The more things change, the more they stay the same. Sunday went wine touring (well, photographing, and I got some nice ones!), and concluded that another trip in two to three weeks when at peak foliage is definitely called for. Had a splendid dinner at La Petite Ferme in Franschhoek. Stunning. I should really get out to that side more often. I even had crème brulee. Well, all work and no play …. But you know what, it was worth it. Damned good crème brulee.
Early to bed and early to rise; Monday I had my friend Tammy’s birthday brunch at 10:30am in Constantia and before that I had some fun planned in the form of back squats, front squats, and some overhead presses. Overhead press you no longer scare me (OK I lie … but I managed 4 and almost 5 reps at 43kgs which is 2 kgs less than my 1 rep max … shoulder rotation issue is improving, AND I’m getting way stronger).
The brunch itself was lovely. Great setting (la Belle at the Alphen Hotel), some good food, great company … but I’ll admit to some weather confusion. I was at home trying to decide what to wear, and I thought of putting on a nice spring dress, because it’s Easter which means it’s springtime, right? Hmm, not so much. Wore the spring dress anyway but got a little bit cold after a while (we were sitting outside).
A friend of mine was in town this weekend and at one point she was talking about a car crash that her ex was in (it was a bad crash and he fell asleep). She was talking about receiving that call you never want to get; the nightmare call from the hospital. This made me immediately think to the night that I got the 3am call that you never want to get, and how deeply embarrassed I was to relate that incident to the group. Which is exactly why I decided to do it. I suppose the reason I was so embarrassed is that in the case of my call the accident wasn’t caused by tiredness but by drunkenness (the inability of the Fitchburg police to notice his inebriation when he was pulled over 20 minutes before the crash aside). But someone else’s accident isn’t embarrassing. What is embarrassing is a) how many times I myself have gotten behind the wheel drunk (something I really don’t ever want to do again) and b) how I willingly helped cover up after. Because that’s what you do, without thinking.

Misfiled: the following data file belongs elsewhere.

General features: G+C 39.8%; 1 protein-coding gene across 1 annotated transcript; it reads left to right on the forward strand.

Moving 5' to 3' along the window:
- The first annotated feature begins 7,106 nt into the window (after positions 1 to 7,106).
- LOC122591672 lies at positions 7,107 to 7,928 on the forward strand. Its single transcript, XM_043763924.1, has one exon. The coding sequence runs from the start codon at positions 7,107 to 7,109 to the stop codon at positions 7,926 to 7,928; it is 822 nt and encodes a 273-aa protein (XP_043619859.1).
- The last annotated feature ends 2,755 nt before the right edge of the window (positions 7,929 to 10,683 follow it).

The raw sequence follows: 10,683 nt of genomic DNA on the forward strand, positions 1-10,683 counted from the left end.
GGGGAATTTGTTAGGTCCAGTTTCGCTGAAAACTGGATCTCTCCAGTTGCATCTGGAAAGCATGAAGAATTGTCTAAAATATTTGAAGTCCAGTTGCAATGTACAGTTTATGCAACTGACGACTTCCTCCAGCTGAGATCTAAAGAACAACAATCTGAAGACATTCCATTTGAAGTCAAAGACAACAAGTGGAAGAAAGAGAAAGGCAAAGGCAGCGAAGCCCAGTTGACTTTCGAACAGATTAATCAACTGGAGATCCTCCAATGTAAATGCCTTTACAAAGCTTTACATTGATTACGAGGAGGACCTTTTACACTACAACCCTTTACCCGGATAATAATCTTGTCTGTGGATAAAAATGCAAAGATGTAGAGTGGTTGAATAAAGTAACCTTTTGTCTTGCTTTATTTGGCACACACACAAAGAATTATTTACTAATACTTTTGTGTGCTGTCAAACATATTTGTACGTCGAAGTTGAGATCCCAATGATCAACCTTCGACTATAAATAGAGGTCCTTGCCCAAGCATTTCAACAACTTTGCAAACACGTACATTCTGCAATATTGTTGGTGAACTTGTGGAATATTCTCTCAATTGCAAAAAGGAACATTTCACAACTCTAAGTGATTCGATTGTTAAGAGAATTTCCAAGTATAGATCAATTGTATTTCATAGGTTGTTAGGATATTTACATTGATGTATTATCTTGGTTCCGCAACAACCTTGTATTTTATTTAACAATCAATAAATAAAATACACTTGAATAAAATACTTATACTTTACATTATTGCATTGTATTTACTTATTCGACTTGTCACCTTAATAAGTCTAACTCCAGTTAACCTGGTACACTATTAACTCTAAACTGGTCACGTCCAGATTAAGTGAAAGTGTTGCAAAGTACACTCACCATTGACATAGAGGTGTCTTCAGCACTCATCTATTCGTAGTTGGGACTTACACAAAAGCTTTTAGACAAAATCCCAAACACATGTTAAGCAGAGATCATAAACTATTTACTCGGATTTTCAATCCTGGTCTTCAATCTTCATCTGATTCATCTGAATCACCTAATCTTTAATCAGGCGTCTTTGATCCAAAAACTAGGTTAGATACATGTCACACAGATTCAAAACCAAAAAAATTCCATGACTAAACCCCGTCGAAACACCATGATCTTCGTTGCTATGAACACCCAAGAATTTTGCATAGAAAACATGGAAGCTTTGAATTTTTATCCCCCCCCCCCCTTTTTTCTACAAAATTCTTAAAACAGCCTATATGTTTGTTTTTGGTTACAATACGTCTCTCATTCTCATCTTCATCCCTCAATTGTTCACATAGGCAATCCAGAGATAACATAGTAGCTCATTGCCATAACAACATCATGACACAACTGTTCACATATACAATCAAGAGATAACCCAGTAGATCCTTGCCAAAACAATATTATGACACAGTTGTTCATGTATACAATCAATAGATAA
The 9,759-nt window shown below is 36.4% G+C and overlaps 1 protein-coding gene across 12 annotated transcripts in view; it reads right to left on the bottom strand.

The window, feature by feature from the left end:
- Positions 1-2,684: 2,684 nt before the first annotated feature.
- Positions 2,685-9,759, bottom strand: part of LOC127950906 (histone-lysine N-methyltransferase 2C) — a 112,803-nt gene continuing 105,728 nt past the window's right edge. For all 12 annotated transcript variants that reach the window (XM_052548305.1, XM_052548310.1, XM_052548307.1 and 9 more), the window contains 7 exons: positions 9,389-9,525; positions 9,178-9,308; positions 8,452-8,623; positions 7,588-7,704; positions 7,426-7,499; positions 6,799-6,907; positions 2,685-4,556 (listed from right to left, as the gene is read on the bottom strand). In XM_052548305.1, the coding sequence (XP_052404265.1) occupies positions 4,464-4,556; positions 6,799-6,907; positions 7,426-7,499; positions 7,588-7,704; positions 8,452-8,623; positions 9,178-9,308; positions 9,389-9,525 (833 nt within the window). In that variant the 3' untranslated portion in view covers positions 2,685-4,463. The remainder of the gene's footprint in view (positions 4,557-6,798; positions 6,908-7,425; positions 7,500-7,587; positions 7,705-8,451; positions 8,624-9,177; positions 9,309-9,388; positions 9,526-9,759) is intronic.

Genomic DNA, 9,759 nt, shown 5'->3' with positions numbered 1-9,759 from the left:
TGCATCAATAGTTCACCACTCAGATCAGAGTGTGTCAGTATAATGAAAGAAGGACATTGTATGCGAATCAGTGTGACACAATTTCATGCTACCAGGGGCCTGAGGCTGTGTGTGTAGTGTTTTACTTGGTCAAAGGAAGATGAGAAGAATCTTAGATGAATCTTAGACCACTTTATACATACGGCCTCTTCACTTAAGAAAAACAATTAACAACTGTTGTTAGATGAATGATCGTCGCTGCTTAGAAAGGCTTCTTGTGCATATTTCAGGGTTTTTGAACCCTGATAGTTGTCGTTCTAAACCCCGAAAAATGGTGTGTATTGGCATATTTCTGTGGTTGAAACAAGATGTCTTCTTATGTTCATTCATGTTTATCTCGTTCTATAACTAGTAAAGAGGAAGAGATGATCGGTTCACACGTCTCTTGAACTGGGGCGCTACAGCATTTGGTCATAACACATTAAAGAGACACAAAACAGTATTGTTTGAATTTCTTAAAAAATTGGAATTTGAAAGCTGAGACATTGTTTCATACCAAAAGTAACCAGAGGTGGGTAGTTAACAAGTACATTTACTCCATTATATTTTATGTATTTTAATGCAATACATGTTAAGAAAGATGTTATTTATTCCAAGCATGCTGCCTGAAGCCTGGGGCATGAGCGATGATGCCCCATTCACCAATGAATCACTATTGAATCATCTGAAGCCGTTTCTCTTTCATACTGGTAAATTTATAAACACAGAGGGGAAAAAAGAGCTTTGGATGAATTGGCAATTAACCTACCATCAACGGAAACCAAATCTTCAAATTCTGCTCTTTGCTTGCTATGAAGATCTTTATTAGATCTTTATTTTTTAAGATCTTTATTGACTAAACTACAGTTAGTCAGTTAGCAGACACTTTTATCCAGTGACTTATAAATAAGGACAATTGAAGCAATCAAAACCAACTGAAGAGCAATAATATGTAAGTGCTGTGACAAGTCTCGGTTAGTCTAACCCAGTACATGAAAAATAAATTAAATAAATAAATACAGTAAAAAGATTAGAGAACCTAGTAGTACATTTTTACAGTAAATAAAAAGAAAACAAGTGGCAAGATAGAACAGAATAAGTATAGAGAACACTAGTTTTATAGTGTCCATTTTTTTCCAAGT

A local friend of mine here has just been through a breakup, and a rough one for a lot of reasons. But she’s strong and is already the stronger for it. We were on chat and through a series of comments I realised that many people, even many of my friends, are much better takers than they are givers. They have no problem asking for things, which is usually but not always just a shoulder to cry or an ear to talk off. Which is fine by me because I gravitate towards that because, well, because I need to feel needed. It’s one of my insecurities.
But we all know this. My insight was to realise that not everyone is like me. If I’m going through a rough time and I really need to talk to someone, I don’t push it if my friends seem to have other plans, or if when we get together they are busy talking about themselves. I guess I’m just so used to being self-reliant that I literally don’t force the issue when I need help. Tough medicine but maybe I should work on asking others for help more often. The irony in all this is how much I like the CrossFit team competitions, although maybe I prefer the ‘being needed’ aspect to the ‘relying on others’ aspect. Probably so because you can’t control your teammates … their performance on the field or their lifestyle off.
Not that you can completely control yourself either …. Some days you just don’t have it (like when you try and do Fran, which is 21-15-9 thrusters and pullups), the day after doing 5 minutes of as many pullups as possible. Or, how to make Fran even more painful than it should be! That horrible b*tch always rips my hands.